Trading Strategy

How to Avoid Fake Cup and Handle Pattern

September 14, 2022 | 1:49 pm | The 5%ers' Blog > Trading Strategy
September 14, 2022 | 1:49 pm
The 5%ers' Blog > Trading Strategy
How to Avoid Fake Cup and Handle Pattern

Cup-and-Handle Pattern

Chart patterns capture traders’ emotions of greed and fear as they react to news events and other market developments. These patterns often have predictive value, as people tend to react in the same way to the same stimuli. However, chart patterns aren’t always fail-safe.

In this article, we’ll illustrate how what looked like a promising cup-with-handle pattern in the EUR/CAD currency pair ultimately broke down.

We’ll also explain how you can protect yourself. But first, let’s discuss what you should look for in a cup-with-handle pattern.


Cup-and-handle pattern characteristics

A cup-with-handle pattern is a continuation pattern that occurs after a 30% or greater increase in price. You could think of a continuation pattern as a temporary pause in an uptrend. It’s a moment in which some investors take profit and others reassess their bullish investment case.

As prices fall from their local high, they should form a U-shaped pattern, which resembles a cup drawn from the side. It’s important that the pattern resembles a U rather than a V to give time for speculative hands to sell and new investors to come in.

In his 1988 classic book titled “How to Make Money in Stocks”, William O’Neil suggests the cup depth should settle between 12% and 33% from its high, although some stocks could experience declines between 40% and 50% when markets are volatile. Whilst his advice was written for stock pickers, it holds true across other asset classes.

Once the cup completes, the price may experience a minor 10% to 15% pullback from its recent high over one to two weeks. This downward price channel resembles a handle. According to William O’Neil, the strongest handles drift sideways or downwards, rather than up, but must remain over what he called their 10-week moving average. William O’Neil ran his analysis across weekly averages, with the 10-week moving average equivalent to today’s 50-day moving average.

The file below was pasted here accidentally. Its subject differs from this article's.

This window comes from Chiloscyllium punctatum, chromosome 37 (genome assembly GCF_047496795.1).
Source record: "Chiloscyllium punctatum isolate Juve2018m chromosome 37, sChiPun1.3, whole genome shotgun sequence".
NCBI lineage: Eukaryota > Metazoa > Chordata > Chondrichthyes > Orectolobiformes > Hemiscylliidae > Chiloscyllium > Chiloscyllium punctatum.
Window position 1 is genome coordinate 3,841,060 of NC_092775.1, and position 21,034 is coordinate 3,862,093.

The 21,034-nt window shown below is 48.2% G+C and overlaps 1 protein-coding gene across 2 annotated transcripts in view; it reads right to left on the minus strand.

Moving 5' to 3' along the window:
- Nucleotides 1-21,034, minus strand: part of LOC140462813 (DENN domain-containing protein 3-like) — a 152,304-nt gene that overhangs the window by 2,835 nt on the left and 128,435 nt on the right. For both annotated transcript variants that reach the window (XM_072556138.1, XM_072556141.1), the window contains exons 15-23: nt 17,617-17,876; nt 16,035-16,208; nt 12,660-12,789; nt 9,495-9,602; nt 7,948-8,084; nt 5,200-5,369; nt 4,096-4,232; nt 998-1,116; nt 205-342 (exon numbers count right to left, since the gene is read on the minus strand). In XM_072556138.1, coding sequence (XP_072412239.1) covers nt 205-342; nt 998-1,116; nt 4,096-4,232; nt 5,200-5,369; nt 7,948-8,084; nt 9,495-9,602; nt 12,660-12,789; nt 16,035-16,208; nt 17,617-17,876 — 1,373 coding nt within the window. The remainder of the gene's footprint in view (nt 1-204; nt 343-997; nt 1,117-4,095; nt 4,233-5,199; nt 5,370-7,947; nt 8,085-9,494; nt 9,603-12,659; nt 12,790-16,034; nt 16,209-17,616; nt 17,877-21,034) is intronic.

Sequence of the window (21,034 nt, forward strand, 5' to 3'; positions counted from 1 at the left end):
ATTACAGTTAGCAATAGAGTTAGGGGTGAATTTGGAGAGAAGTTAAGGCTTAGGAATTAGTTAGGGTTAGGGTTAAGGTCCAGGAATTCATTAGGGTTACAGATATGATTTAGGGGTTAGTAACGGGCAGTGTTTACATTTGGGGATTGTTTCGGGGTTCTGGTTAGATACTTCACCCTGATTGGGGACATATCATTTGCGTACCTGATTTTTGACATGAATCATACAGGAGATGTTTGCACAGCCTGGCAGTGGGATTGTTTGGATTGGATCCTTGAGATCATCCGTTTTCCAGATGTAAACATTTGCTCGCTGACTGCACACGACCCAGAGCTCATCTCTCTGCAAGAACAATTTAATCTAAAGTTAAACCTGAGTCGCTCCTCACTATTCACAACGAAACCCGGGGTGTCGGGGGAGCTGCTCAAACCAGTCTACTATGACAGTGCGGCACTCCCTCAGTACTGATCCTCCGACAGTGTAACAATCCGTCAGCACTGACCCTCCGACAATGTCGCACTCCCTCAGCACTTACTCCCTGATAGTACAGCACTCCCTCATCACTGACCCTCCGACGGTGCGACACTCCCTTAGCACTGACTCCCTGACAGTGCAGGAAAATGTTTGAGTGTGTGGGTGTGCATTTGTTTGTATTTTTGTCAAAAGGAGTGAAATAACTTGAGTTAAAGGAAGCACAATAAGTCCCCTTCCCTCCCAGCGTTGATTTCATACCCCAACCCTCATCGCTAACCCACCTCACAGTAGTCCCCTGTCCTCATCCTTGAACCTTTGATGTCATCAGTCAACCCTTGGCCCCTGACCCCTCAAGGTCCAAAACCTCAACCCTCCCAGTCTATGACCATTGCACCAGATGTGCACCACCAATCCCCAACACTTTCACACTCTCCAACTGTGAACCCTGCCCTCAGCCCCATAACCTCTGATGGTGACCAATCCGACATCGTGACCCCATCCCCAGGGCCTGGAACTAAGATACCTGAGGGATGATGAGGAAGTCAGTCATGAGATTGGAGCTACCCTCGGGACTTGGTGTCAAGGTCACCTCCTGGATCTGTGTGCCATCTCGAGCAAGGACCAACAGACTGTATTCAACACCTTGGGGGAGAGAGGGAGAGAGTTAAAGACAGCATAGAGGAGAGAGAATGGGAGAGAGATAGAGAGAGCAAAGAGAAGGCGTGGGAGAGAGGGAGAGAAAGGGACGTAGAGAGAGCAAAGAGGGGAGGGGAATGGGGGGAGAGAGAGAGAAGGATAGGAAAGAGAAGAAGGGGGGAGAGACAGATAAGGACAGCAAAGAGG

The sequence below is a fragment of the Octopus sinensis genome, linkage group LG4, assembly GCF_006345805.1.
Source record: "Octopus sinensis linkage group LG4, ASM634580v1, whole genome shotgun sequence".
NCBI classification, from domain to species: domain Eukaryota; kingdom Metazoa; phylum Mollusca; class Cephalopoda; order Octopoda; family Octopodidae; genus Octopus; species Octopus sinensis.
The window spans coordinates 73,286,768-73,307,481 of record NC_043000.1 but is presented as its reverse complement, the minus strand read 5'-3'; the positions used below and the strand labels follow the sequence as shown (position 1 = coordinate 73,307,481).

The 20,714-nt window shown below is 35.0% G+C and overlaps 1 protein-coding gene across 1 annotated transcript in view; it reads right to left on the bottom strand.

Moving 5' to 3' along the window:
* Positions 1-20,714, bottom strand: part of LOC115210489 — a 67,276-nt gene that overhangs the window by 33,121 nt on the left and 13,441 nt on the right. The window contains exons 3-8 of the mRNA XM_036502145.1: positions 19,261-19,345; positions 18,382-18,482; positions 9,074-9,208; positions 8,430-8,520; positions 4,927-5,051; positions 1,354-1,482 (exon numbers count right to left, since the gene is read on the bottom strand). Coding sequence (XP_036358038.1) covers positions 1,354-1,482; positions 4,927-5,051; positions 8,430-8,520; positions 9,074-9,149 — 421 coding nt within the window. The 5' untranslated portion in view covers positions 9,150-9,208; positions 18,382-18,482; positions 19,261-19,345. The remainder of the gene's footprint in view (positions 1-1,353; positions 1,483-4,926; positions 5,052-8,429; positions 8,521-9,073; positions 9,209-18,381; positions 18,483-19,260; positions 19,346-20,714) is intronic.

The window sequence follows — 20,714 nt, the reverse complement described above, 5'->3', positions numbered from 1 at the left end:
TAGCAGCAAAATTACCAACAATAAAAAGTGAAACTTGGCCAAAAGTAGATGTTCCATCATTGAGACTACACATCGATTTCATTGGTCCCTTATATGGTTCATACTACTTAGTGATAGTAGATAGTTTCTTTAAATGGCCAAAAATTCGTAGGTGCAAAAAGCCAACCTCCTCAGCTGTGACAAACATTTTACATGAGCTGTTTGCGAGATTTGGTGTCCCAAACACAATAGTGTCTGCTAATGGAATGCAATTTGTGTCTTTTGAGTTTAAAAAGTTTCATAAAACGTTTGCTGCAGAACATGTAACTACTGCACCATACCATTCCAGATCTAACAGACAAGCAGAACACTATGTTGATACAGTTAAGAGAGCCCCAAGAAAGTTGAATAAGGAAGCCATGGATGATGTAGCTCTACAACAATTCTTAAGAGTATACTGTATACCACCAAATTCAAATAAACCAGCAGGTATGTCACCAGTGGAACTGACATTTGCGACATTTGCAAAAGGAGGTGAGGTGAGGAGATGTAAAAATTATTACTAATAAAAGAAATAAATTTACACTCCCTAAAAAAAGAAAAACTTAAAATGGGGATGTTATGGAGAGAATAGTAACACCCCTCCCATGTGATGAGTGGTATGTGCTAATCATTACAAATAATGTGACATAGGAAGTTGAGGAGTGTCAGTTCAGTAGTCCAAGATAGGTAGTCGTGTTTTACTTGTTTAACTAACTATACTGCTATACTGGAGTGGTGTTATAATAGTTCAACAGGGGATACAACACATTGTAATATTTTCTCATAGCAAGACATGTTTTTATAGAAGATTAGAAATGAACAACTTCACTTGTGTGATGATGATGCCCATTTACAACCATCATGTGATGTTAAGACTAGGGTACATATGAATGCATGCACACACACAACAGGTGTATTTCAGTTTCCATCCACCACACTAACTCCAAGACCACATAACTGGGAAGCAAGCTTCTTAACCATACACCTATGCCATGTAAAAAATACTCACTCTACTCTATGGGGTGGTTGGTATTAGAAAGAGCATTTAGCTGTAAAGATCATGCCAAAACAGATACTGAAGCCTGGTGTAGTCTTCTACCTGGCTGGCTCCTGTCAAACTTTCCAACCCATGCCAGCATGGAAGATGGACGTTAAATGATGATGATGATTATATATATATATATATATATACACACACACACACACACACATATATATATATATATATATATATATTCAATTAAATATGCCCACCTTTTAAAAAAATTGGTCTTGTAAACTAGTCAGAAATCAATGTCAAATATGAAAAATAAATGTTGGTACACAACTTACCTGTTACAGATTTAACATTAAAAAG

Cup-and-handle head fake

The EUR/CAD currency pair appeared to form a cup-with-handle pattern starting in March 2020, after rising 12% from a low of 1.4264 to a high of 1.5991 over a 4-week period. The pair’s exchange rate then dropped 6% as it formed a U-shaped base followed by a downward-sloping handle.

However, what looked like a promising chart pattern ultimately failed to deliver, with the EUR/CAD currency pair failing to break out to the upside. Instead, it traded sideways in the following months before breaking down in 2021.


Fake Cup-and-handle pattern


Five early warning signs

Upon closer inspection, we found 5 signs that should’ve called the validity of this pattern into question. Together, these signs all pointed to a loss of momentum in what was a weak prior advance.

  1. Prior advance: whilst the pattern occurred after a rise in price, the 12% price appreciation didn’t quite meet the recommended 30% threshold.
  2. Pattern length: cup-with-handle patterns can unfold over 1 to 6 months but are usually complete over 1 to 4 weeks. This pattern occurred over a 6-month period. The longer the pattern, the more likely it is that price momentum fades.
  3. Base depth: whilst the EUR/CAD formed a U that bounced off the 100-day moving average (plotted in green in the chart), it only fell 6% from its local high, rather than the expected 12% to 33% pullback. This is perhaps a reflection of the weaker prior advance in price.
  4. Handle: whilst the handle sloped downwards in a tight price channel, it failed to consistently remain above the 50-day moving average (plotted in red in the chart). A breakdown below the 50-day moving average is a testament to a loss of momentum.
  5. Volumes: trended lower over time instead of rising in the second half of the cup, even as the EUR/CAD pair made new highs. Weak volumes show a lack of buyer interest and should’ve called the validity of the price advance into question.

If you’d like to review examples of successful chart patterns, this chart patterns PDF could be of interest. It analyses 20 classical chart patterns and links to interactive charts on to help you place these charts in their context.


How to protect yourself

Most traders prefer to wait for a chart pattern to prove itself before opening a position. In this case, this would’ve meant waiting for a convincing breakout above the 1.5991 high before going long. The breakout validates the pattern and confirms the resumption of the prior uptrend. Importantly, a breakout should also be underpinned by rising volumes.

Some traders take an even more cautious approach and wait until a successful re-test of the breakout before initiating a position. This means waiting for the breakout to lose momentum, falter and resume its uptrend before going long.

You could follow the first approach, the latter, or combine them over two trades. But, no matter what approach you follow, it’s generally advisable to let a chart pattern prove itself.


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